Ch Supt Kenny Macdonald: Help us put brakes on ‘joyriders’

Chief Superintendent Kenny Macdonald is Divisional Commander for Edinburgh. Picture: Ian Georgeson
Chief Superintendent Kenny Macdonald is Divisional Commander for Edinburgh. Picture: Ian Georgeson
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The last few weeks have seen our city deal with a variety of challenging incidents; not least policing the largest arts festival in the world.

Once again, we’ve had a highly successful Operation Summer City which saw visitors from throughout the world descend on the Capital.

During this time my officers engaged with thousands of members of the public; keeping them safe, offering crime prevention advice and showing them the true meaning of community policing in Edinburgh.

This year’s Festival saw the implementation of the National Barrier Assets. While there’s been much discussion regarding the presence of them it’s difficult to disagree with the requirement for such preventative measures in the current climate and threat level.

We’ve also faced challenges in the North of Edinburgh with motorcycle antisocial behaviour cumulating in a serious road crash involving a ten-year-old boy. Following this incident, we devoted significant resources into the local area to investigate and two men have subsequently been charged.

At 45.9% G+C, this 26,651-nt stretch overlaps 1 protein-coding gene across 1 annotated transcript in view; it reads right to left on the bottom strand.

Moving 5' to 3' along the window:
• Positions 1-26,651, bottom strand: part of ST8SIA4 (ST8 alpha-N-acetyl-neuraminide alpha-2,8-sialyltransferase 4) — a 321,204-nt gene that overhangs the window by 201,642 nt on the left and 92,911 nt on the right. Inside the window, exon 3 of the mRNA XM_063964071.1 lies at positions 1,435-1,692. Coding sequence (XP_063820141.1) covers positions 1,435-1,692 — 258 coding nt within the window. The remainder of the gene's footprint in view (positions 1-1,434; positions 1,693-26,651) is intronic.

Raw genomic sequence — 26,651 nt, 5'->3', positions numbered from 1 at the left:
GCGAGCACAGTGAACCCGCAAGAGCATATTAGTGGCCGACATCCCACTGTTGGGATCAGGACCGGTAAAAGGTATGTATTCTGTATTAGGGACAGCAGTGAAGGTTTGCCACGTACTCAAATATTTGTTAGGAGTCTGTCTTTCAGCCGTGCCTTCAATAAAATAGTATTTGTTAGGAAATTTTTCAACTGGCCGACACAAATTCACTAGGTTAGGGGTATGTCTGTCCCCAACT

During the last few weeks I’ve heard a lot of feedback from the community with many frustrated at the ongoing issues with so-called “joyriders”. This is not a North Edinburgh issue alone and I can assure you that I am listening to this feedback and continue to examine all of the possible options for preventing and stopping this issue; with community safety always at the forefront of my mind.

A lot of the work that is ongoing through the Operation Soteria and Stronger North partnership campaigns focus on preventative and diversionary work.

In the last few months we’ve delivered partnership inputs to primary and high schools, carried out Operation Myriad resulting in over 70 arrests and worked with partners to develop new approaches to dealing with these issues. In doing so, we are working from as many perspectives as possible to develop a longer-term solution to the problem. The dangers are such that we must work together and do more to prevent these incidents happening before someone else is seriously injured.

However, we cannot do this alone. We need your help. We need the community to continue to give us the information we need to bring these offenders to justice. I would implore anyone who knows who is involved or where these motorcycles are being hidden to phone 101 or Crimestoppers anonymously on 0800 555111. Please don’t assume that someone else has already called us, your information could be the vital piece of information we need.

In return, I can assure you I will continue to dedicate resources to the issues that matter to the local communities in Edinburgh.

Chief Superintendent Kenny Macdonald is Divisional Commander for Edinburgh